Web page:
Your credit score can make or break your relationship with lenders. Lenders look at a variety of factors when trying to approve you for a loan and your score is one of them. You score can be anywhere from 300 to 900, but most scores fall between 399 and 862 - the higher your score, the better. A score of 750 puts you at "midpoint" with the national credit bureaus. Once you pass that point, your credit rating jumps from "fair" to "good," but some lenders have lower expectations than credit bureaus. They may consider a score around 699 to be midpoint with a score of 726 or higher beaming with excellency.
But if you're tired of boasting any score worthy of a nod - hey, to each their own - here's how you can drop into the low zone in a hurry.
Blowing it with the bureaus
1. Hold a high balance on your revolving credit
Lenders look at how much credit is available to you and compare it against how much of that credit you are using at any given time. If you hold a higher balance on your revolving account, it may be an indicator that you have a hard time paying that balance down - even if you pay your account as agreed. This a great way to avoid moving up that credit rating scale.
2. Keep applying for the same old type of credit
If you have a diverse portfolio of credit you've been approved for or have paid off, lenders are more likely to approve you for more credit. All credit account types will fall into installment, open, or revolving credit types. Installment accounts mean you were lent the full amount up front with the expectation of paying it off in small chunks as agreed. Open accounts require you to pay the full outstanding amount every period, so the risk lasts for a much shorter period than with most accounts. Revolving accounts require you to pay a minimum amount every period, meaning you can be trusted to manage outstanding debt. Can you handle all three types of accounts? Probably, but they don't need to know that! The best thing you can do to avoid increasing that credit score is to keep the account types in your portfolio as homogenous as possible.
3. Make as many credit inquiries and applications as you can
Credit lenders hate to see a long list of inquiries into your credit rating. It indicates two things: you require a lot of credit; and, unless they've all been approved, other lenders saw too great a risk in approving you for credit. So the best way to waste both yours and your lender's time is to walk into their office with a mile-long list of past inquiries and a freshly-signed application to add to it.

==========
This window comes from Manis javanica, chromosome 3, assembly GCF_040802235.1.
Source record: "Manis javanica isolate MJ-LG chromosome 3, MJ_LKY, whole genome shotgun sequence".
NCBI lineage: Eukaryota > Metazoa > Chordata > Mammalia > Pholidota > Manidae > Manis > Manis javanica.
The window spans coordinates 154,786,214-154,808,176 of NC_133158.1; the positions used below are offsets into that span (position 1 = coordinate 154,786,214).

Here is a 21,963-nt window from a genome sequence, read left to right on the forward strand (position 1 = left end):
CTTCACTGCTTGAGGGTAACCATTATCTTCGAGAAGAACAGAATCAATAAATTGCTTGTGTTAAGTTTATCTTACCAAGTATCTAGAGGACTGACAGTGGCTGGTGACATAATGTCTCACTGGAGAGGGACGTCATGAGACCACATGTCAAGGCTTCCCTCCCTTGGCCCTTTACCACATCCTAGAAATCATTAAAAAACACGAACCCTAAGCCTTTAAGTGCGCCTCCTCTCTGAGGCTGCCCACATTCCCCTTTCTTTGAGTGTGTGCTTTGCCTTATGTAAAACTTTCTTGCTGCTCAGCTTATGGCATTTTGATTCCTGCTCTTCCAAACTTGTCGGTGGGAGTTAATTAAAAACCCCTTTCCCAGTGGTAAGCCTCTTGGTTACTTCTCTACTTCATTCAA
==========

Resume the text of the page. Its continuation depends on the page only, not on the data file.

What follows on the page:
4. Have minimal credit experience
You can't really control this one once your oldest credit account is at least four to five years old, but if you're still under that threshold, make sure to apply for as much credit as you can now. Credit lenders look at how old your oldest credit account is because it can be a good indicator of your level of experience with borrowing. Applying for more credit than what your experience indicates you can handle will ensure you derail your credit score before it has a chance to get on the right track - and we wouldn't want that!
5. Pay your accounts NOT as agreed
Your ability to pay off your debt is indicated in a payment pattern grid attached to each of your accounts. The grid tells lenders how many months have been reviewed (which gives them a good idea of your history) and how many times you've paid your bills more than 30 days late, more than 60 days late, and more than 90 days late. If a lender looks at this grid and sees a high number in any one of the spaces (aside from the number of months reviewed), they can probably expect to see a low number when they flip the page to your credit score.
6. Keep quitting jobs and finding new ones - then report it to the national credit bureaus
Your employment stability affects your score too. If you want to lower that score and keep it low, make sure it's well known that you float from job to job. Credit lenders can determine you're a riskier candidate when they see that you're usually between jobs or are more often in a probationary period with your employer than not.
How your credit standing compares (and how to find out!)
You can contact a national credit bureau, such as Equifax or TransUnion for your most recent credit report. The only credit inquiries that impact your score are the ones made when you're applying for new credit, so this one won't count.
In Canada, delinquency rates are hovering around the lowest they've been in 9 years, according to Equifax's March 2013 Canadian Consumer Credit Trends report. According to data used by Equifax, 25 to 50 percent of the Canadian population has a "fair" credit rating - between 650 and 750. Another quarter of the Canadian population fall between 750 and 799, with the national average being at 720.